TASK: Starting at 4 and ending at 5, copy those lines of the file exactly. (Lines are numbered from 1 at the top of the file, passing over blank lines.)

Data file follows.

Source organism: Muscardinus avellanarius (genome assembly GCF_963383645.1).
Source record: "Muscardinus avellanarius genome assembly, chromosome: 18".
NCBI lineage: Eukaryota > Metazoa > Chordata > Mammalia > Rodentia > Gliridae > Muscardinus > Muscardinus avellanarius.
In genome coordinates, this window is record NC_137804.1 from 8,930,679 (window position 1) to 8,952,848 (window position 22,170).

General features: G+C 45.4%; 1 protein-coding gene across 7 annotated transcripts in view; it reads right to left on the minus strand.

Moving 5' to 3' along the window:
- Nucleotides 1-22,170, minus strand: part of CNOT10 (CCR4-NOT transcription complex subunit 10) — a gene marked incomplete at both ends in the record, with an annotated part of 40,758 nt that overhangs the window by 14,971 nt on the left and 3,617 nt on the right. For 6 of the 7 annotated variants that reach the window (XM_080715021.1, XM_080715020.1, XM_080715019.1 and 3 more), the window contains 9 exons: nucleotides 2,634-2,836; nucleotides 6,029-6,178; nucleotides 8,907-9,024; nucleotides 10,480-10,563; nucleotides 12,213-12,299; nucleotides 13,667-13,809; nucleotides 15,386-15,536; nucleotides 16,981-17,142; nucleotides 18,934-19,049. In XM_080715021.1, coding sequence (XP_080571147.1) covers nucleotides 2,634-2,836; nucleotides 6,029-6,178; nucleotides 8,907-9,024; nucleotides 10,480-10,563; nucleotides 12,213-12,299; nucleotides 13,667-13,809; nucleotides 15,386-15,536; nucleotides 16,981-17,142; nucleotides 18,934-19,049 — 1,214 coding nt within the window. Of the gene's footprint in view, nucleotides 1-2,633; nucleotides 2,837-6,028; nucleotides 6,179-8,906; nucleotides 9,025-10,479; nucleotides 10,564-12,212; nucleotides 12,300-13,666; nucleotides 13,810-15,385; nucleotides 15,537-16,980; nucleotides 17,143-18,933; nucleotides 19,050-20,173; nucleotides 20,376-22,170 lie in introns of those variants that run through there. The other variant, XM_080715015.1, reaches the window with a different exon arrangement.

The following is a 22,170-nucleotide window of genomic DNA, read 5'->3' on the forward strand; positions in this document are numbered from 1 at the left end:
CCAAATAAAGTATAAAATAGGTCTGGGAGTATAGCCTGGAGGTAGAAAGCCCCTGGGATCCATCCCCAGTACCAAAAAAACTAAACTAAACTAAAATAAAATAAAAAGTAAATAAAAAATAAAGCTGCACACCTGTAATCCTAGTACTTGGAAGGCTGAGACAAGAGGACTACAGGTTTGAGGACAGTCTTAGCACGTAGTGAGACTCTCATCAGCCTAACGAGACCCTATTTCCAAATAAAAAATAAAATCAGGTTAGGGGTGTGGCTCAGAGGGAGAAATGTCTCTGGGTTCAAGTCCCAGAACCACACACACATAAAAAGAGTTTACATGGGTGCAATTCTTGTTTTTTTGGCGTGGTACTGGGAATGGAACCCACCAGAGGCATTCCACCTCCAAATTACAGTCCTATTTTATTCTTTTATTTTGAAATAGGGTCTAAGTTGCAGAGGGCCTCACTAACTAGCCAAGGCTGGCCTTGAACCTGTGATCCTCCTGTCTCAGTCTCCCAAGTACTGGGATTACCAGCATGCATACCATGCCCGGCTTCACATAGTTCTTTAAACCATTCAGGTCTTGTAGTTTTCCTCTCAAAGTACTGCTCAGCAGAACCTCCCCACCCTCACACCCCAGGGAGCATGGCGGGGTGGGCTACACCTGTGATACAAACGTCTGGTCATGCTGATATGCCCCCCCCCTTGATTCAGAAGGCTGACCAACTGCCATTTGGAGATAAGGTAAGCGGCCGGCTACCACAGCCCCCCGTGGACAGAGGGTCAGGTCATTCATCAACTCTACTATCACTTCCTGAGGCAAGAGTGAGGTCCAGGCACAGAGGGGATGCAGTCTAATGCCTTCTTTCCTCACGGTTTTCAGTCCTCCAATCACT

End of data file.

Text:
In genome coordinates, this window is record NC_137804.1 from 8,930,679 (window position 1) to 8,952,848 (window position 22,170).

General features: G+C 45.4%; 1 protein-coding gene across 7 annotated transcripts in view; it reads right to left on the minus strand.